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Patient-centered care's relationship with substance use disorder treatment utilization.

Park SE, Mosley JE, Grogan CM, Pollack HA, Humphreys K, D'Aunno T, Friedmann PD. Patient-centered care's relationship with substance use disorder treatment utilization. Journal of substance abuse treatment. 2020 Nov 1; 118:108125.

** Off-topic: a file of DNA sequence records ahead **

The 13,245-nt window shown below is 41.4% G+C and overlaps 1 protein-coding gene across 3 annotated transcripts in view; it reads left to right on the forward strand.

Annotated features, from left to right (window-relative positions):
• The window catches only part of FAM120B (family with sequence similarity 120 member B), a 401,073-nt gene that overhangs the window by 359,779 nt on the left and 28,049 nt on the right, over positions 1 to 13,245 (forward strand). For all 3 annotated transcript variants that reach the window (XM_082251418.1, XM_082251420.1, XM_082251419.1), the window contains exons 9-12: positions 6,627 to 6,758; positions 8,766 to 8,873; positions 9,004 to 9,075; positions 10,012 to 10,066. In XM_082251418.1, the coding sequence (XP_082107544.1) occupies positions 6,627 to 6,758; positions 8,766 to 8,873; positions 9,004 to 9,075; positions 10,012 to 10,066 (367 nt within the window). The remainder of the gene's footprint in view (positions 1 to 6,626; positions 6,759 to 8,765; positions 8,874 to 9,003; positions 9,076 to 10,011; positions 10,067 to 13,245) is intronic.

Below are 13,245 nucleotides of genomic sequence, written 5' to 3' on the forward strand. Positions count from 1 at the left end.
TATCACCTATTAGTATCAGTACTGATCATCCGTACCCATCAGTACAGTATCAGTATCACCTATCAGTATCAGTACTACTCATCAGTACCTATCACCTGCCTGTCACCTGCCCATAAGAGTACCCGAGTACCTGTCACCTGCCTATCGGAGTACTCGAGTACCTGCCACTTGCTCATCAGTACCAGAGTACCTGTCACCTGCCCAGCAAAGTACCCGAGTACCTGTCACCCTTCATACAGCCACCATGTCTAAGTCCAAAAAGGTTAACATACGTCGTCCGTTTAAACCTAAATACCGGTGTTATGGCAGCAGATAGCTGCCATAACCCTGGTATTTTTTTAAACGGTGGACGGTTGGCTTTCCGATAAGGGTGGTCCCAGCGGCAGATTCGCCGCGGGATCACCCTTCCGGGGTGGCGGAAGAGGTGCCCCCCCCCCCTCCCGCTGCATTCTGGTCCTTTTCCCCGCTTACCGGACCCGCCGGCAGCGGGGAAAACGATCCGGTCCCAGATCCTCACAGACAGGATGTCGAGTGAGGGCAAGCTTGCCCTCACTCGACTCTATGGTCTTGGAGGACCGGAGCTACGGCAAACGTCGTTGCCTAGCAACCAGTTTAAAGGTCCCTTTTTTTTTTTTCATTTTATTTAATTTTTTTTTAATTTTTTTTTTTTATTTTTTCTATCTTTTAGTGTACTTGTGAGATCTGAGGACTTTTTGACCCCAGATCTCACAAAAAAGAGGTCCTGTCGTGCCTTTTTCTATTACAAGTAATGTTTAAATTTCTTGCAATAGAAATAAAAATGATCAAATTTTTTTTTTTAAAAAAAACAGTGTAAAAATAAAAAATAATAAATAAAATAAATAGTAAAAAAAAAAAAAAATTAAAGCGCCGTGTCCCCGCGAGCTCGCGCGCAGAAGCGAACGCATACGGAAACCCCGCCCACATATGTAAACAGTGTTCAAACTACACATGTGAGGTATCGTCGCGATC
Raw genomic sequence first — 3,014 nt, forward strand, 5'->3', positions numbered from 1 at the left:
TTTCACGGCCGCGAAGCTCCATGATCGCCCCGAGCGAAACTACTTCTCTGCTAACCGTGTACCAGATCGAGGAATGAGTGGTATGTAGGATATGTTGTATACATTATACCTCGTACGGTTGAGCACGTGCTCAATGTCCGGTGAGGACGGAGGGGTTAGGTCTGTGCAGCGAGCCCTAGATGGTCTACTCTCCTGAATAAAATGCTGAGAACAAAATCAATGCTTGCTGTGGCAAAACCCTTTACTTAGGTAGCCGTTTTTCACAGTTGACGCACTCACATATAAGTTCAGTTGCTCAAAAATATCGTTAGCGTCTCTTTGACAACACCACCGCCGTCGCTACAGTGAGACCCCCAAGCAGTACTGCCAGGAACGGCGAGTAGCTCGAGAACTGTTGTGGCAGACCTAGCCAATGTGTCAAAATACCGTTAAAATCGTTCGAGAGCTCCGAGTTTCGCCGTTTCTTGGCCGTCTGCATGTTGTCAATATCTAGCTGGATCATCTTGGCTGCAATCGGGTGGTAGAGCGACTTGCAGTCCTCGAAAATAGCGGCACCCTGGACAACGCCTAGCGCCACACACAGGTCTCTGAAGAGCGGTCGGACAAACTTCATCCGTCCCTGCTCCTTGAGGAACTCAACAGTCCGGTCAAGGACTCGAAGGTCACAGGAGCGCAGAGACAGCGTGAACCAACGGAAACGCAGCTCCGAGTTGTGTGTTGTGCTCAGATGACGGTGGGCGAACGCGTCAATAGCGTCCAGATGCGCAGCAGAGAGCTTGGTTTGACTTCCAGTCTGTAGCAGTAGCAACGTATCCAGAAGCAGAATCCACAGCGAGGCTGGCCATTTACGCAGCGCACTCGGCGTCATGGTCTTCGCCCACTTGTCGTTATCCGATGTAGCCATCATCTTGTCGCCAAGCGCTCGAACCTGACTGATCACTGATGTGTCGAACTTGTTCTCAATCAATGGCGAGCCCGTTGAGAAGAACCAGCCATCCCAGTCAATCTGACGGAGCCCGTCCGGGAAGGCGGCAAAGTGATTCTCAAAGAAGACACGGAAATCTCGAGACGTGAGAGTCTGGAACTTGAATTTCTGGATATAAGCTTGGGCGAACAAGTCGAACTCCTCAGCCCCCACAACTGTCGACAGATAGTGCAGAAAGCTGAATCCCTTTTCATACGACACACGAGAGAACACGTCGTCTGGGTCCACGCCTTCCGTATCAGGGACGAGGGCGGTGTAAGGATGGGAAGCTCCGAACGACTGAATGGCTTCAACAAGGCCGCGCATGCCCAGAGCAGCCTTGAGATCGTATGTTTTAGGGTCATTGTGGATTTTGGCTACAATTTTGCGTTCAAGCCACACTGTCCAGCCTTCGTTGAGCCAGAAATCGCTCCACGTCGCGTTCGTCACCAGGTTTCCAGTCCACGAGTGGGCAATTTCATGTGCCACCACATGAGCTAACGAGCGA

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BACKGROUND: Calls for more patient-centered care are growing in the substance use disorder (SUD) treatment field. However, evidence is sparse regarding whether patient-centered care improves access to, or utilization of, effective treatment services. METHODS: Using nationally representative survey data from SUD treatment clinics in the United States, we examine the association between patient-centered clinical care and the utilization of six services: methadone, buprenorphine, behavioral treatment, routine medical care, HIV testing, and suicide prevention counseling. We measured clinics'' practice of and emphasis on patient-centered care with two variables: (1) whether the clinic regularly invites patients into clinical decision-making processes, and (2) whether supervisors believe in patient-centered healthcare and shared decision-making practices within their clinics. RESULTS: In 2017, only 23% of SUD treatment clinics regularly invited patients into care decision-making meetings when their cases were discussed. A composite variable captured clinical supervisors'' own experience with and expectations for patient-clinician interaction within their clinics (Cronbach''s alpha  =  0.79). Results from regression models that controlled for several organizational and environmental factors show that patient-centered care was independently associated with greater utilization of four of six evidence-based services. CONCLUSIONS: A minority of SUD clinics practice patient-centered healthcare in the United States. Given the connection to evidence-based services, increasing participatory mechanisms in SUD treatment service provision can facilitate patients'' access to appropriate and evidence-based services.

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